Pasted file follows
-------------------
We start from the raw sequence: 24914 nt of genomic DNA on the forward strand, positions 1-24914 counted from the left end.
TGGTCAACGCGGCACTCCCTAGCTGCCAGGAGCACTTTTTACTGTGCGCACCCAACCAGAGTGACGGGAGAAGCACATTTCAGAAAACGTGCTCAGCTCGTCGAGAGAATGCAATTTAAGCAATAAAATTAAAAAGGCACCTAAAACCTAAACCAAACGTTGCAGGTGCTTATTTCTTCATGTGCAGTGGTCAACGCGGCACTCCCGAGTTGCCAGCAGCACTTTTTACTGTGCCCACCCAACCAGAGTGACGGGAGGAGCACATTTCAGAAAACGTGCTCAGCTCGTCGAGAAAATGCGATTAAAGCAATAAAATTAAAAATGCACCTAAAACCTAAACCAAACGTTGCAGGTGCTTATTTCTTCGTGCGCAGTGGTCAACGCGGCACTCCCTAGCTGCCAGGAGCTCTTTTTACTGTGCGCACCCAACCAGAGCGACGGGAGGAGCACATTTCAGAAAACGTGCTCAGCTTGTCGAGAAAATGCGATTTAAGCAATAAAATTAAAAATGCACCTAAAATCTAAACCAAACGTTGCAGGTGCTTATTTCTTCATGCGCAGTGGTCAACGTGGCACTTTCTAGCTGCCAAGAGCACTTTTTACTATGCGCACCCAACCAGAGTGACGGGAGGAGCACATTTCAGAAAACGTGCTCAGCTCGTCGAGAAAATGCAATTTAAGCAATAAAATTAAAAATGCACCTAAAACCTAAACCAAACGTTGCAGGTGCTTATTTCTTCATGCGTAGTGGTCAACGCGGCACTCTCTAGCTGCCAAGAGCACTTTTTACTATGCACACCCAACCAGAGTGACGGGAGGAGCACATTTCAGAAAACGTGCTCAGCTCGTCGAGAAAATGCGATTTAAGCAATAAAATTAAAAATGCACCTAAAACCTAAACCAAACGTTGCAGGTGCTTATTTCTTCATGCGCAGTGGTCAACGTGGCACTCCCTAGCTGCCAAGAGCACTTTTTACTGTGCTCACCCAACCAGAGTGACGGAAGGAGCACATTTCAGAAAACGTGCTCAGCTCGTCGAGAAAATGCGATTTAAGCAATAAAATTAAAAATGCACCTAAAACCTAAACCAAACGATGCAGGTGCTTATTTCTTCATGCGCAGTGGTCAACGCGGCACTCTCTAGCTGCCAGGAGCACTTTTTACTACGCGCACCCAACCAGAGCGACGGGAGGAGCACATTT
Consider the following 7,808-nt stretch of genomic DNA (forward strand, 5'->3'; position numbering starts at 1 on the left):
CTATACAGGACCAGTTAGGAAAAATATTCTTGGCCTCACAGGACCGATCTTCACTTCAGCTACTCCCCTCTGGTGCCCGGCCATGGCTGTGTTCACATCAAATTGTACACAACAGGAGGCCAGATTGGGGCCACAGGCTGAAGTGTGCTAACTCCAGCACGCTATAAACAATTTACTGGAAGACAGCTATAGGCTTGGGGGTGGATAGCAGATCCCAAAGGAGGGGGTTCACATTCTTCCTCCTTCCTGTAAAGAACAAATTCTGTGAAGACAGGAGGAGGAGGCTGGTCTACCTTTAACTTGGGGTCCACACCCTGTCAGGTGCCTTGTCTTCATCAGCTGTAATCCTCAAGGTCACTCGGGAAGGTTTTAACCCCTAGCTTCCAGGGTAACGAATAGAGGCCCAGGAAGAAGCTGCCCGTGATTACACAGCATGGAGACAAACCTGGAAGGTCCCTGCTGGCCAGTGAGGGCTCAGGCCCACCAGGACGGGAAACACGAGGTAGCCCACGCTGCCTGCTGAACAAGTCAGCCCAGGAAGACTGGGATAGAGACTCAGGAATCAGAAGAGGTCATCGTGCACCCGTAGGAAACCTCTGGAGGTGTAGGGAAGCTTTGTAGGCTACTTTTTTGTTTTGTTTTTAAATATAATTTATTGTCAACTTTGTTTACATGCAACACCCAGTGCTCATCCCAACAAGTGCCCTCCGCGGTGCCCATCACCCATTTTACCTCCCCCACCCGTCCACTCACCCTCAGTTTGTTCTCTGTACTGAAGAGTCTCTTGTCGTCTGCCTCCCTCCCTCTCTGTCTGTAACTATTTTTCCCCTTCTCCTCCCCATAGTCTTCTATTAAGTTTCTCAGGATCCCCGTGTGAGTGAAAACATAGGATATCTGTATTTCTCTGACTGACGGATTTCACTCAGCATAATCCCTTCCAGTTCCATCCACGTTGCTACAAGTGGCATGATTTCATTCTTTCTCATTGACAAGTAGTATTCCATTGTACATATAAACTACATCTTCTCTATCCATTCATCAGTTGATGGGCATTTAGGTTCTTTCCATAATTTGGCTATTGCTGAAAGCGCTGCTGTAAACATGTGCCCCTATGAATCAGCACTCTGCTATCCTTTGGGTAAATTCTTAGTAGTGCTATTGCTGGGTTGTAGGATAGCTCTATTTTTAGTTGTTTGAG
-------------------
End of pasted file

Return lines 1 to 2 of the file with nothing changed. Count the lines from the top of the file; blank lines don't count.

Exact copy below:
We start from the raw sequence: 24914 nt of genomic DNA on the forward strand, positions 1-24914 counted from the left end.
TGGTCAACGCGGCACTCCCTAGCTGCCAGGAGCACTTTTTACTGTGCGCACCCAACCAGAGTGACGGGAGAAGCACATTTCAGAAAACGTGCTCAGCTCGTCGAGAGAATGCAATTTAAGCAATAAAATTAAAAAGGCACCTAAAACCTAAACCAAACGTTGCAGGTGCTTATTTCTTCATGTGCAGTGGTCAACGCGGCACTCCCGAGTTGCCAGCAGCACTTTTTACTGTGCCCACCCAACCAGAGTGACGGGAGGAGCACATTTCAGAAAACGTGCTCAGCTCGTCGAGAAAATGCGATTAAAGCAATAAAATTAAAAATGCACCTAAAACCTAAACCAAACGTTGCAGGTGCTTATTTCTTCGTGCGCAGTGGTCAACGCGGCACTCCCTAGCTGCCAGGAGCTCTTTTTACTGTGCGCACCCAACCAGAGCGACGGGAGGAGCACATTTCAGAAAACGTGCTCAGCTTGTCGAGAAAATGCGATTTAAGCAATAAAATTAAAAATGCACCTAAAATCTAAACCAAACGTTGCAGGTGCTTATTTCTTCATGCGCAGTGGTCAACGTGGCACTTTCTAGCTGCCAAGAGCACTTTTTACTATGCGCACCCAACCAGAGTGACGGGAGGAGCACATTTCAGAAAACGTGCTCAGCTCGTCGAGAAAATGCAATTTAAGCAATAAAATTAAAAATGCACCTAAAACCTAAACCAAACGTTGCAGGTGCTTATTTCTTCATGCGTAGTGGTCAACGCGGCACTCTCTAGCTGCCAAGAGCACTTTTTACTATGCACACCCAACCAGAGTGACGGGAGGAGCACATTTCAGAAAACGTGCTCAGCTCGTCGAGAAAATGCGATTTAAGCAATAAAATTAAAAATGCACCTAAAACCTAAACCAAACGTTGCAGGTGCTTATTTCTTCATGCGCAGTGGTCAACGTGGCACTCCCTAGCTGCCAAGAGCACTTTTTACTGTGCTCACCCAACCAGAGTGACGGAAGGAGCACATTTCAGAAAACGTGCTCAGCTCGTCGAGAAAATGCGATTTAAGCAATAAAATTAAAAATGCACCTAAAACCTAAACCAAACGATGCAGGTGCTTATTTCTTCATGCGCAGTGGTCAACGCGGCACTCTCTAGCTGCCAGGAGCACTTTTTACTACGCGCACCCAACCAGAGCGACGGGAGGAGCACATTT